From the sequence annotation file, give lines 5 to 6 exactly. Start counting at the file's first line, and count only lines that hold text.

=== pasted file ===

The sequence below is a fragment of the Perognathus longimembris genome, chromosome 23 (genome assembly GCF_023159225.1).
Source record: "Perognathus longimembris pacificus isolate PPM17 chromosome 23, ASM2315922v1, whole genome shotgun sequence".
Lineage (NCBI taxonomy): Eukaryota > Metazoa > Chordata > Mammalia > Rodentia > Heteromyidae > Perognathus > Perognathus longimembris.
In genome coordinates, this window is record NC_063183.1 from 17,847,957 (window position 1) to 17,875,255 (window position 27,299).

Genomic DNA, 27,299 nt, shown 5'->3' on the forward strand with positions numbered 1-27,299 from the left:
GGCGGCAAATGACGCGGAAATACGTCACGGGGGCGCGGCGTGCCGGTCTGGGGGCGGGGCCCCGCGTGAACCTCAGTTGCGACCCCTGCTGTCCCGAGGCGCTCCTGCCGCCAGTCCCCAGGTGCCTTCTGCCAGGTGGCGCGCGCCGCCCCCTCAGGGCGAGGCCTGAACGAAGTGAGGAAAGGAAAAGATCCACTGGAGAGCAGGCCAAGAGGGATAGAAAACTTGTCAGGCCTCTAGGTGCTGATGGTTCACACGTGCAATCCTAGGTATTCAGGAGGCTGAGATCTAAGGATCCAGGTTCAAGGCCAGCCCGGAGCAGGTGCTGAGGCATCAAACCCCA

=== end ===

Genomic DNA, 27,299 nt, shown 5'->3' on the forward strand with positions numbered 1-27,299 from the left:
GGCGGCAAATGACGCGGAAATACGTCACGGGGGCGCGGCGTGCCGGTCTGGGGGCGGGGCCCCGCGTGAACCTCAGTTGCGACCCCTGCTGTCCCGAGGCGCTCCTGCCGCCAGTCCCCAGGTGCCTTCTGCCAGGTGGCGCGCGCCGCCCCCTCAGGGCGAGGCCTGAACGAAGTGAGGAAAGGAAAAGATCCACTGGAGAGCAGGCCAAGAGGGATAGAAAACTTGTCAGGCCTCTAGGTGCTGATGGTTCACACGTGCAATCCTAGGTATTCAGGAGGCTGAGATCTAAGGATCCAGGTTCAAGGCCAGCCCGGAGCAGGTGCTGAGGCATCAAACCCCA